#TCKchat: New Kid On The Block

pic163-detailThis article first appeared in the September 2015 issue of Among Worlds

These articles are not written exclusively for TCKchat participants. I write about the topics we discuss through my personal experiences, which I hope others (TCK or not) can relate to in their own way. As always, I would love to hear/read your thoughts and stories, so please feel free to share!


Over the past couple of months the topics at #TCKchat have continued to be varied, thought-provoking and insightful. We finished our series of chats on race, culminating with a conversation about cultural and racial identity. We discussed the Third Culture Kid (TCK) ‘label’, and current/ future research topics for TCKs. We looked at how sports can be an important connector and tool to engage in your community. We also shared thoughts, advice and suggestions on creating and maintaining a global career.

As this issue of Among Worlds is focused on new beginnings, however, I would like to jump back a few months to a #TCKchat we had in September 2014 entitled New Kid on the Block.

Practice Doesn’t Always Make Perfect

The saying ‘practice makes perfect’ can apply to many things in life, but not to everything unfortunately. I’ve been the new kid quite a few times and I don’t think it really gets easier or better the more you do it. Sure, you might get more used it and as the years go by you’ll be more mature so you can handle it differently. But, on the flip side, as you get older, feelings get more complex and there’s more to juggle.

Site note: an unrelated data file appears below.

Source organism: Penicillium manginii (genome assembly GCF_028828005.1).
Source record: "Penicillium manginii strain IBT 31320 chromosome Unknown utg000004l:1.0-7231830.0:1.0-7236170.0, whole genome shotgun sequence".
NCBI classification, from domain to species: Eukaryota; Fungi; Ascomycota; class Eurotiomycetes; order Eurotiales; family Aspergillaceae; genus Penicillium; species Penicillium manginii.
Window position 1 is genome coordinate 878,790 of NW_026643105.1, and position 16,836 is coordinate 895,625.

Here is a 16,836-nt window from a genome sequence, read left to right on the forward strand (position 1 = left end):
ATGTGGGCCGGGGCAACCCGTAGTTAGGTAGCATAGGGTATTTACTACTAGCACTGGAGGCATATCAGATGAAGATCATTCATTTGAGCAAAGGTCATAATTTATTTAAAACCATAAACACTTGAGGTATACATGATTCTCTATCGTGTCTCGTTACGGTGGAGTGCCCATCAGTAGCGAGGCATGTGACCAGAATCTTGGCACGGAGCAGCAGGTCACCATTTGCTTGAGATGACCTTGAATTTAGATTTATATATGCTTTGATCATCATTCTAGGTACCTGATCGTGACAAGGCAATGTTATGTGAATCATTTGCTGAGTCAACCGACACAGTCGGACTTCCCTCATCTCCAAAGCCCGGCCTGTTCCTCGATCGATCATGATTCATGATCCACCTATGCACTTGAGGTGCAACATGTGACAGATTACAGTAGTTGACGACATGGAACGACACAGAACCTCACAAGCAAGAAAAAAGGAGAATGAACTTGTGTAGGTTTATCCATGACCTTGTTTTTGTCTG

Being the new kid at school is never easy. It can be stressful, embarrassing, upsetting and lonely. Throw in a foreign country, a different school system or a new language and it becomes even more daunting. Sometimes there might not even be the comforts of home and personal belongings – they might still be shipping from across the world as you stay in a hotel.

By the time I was eighteen, I had lived in six countries (on four continents) and had gone to five different schools. I attended international/ American schools in Mexico, the Philippines and France; local schools in the U.S. and Australia; and then went on to study in French and British universities. I know all too well how it feels to be the new kid.

Although I was lucky to have supportive parents and a sister who shared the transition struggles, I still had to navigate the school days on my own. I had to talk about myself to unfamiliar faces, through the nervousness and sadness; I had to correct teachers on the pronunciation of my name; I had to find somewhere to sit at lunch and try not to feel too lonely. I don’t think more practice could have made any of that much easier.

It’s The Little Things That Matter

Although the first days and weeks were tough, I always settled in eventually. I made friends, found my way around the school and one day, I was no longer the new kid. But I knew how difficult it was to feel so lost and alone, and I learned that the smallest gestures of kindness could make an enormous difference.

I took that lesson to heart and decided I would do everything I could to make the experience easier for other new kids. I initiated conversations with them and asked if I could help out. I looked out for them and if I ever saw someone who looked lost or lonely, I would introduce myself, offer to help them find their way, or simply talk to them and get to know them. Sometimes all you need is to know that someone cares.